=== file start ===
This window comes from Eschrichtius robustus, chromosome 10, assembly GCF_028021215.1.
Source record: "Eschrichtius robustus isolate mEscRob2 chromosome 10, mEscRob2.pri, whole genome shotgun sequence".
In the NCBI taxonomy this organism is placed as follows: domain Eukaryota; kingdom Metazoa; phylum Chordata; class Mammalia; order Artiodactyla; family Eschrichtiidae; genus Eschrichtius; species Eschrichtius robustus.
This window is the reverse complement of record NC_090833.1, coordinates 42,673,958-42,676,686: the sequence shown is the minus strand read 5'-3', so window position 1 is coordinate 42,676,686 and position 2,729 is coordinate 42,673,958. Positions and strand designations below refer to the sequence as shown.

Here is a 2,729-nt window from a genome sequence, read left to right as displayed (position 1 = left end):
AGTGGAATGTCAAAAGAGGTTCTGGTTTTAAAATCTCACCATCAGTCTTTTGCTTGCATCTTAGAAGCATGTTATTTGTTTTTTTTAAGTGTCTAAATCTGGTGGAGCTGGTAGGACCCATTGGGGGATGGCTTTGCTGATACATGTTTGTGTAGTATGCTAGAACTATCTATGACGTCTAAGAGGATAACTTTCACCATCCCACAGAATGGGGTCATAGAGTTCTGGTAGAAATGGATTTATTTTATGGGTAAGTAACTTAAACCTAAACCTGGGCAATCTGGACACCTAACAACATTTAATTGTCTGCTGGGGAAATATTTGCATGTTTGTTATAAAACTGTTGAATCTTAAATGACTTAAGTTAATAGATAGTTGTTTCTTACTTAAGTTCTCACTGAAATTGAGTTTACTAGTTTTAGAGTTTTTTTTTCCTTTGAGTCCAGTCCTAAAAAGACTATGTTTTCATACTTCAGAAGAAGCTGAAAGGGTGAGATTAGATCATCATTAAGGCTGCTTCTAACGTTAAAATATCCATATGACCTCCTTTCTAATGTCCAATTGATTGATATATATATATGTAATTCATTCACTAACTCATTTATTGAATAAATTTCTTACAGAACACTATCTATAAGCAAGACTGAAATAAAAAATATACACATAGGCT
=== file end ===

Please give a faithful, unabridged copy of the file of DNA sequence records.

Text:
This window comes from Eschrichtius robustus, chromosome 10, assembly GCF_028021215.1.
Source record: "Eschrichtius robustus isolate mEscRob2 chromosome 10, mEscRob2.pri, whole genome shotgun sequence".
In the NCBI taxonomy this organism is placed as follows: domain Eukaryota; kingdom Metazoa; phylum Chordata; class Mammalia; order Artiodactyla; family Eschrichtiidae; genus Eschrichtius; species Eschrichtius robustus.
This window is the reverse complement of record NC_090833.1, coordinates 42,673,958-42,676,686: the sequence shown is the minus strand read 5'-3', so window position 1 is coordinate 42,676,686 and position 2,729 is coordinate 42,673,958. Positions and strand designations below refer to the sequence as shown.

Here is a 2,729-nt window from a genome sequence, read left to right as displayed (position 1 = left end):
AGTGGAATGTCAAAAGAGGTTCTGGTTTTAAAATCTCACCATCAGTCTTTTGCTTGCATCTTAGAAGCATGTTATTTGTTTTTTTTAAGTGTCTAAATCTGGTGGAGCTGGTAGGACCCATTGGGGGATGGCTTTGCTGATACATGTTTGTGTAGTATGCTAGAACTATCTATGACGTCTAAGAGGATAACTTTCACCATCCCACAGAATGGGGTCATAGAGTTCTGGTAGAAATGGATTTATTTTATGGGTAAGTAACTTAAACCTAAACCTGGGCAATCTGGACACCTAACAACATTTAATTGTCTGCTGGGGAAATATTTGCATGTTTGTTATAAAACTGTTGAATCTTAAATGACTTAAGTTAATAGATAGTTGTTTCTTACTTAAGTTCTCACTGAAATTGAGTTTACTAGTTTTAGAGTTTTTTTTTCCTTTGAGTCCAGTCCTAAAAAGACTATGTTTTCATACTTCAGAAGAAGCTGAAAGGGTGAGATTAGATCATCATTAAGGCTGCTTCTAACGTTAAAATATCCATATGACCTCCTTTCTAATGTCCAATTGATTGATATATATATATGTAATTCATTCACTAACTCATTTATTGAATAAATTTCTTACAGAACACTATCTATAAGCAAGACTGAAATAAAAAATATACACATAGGCT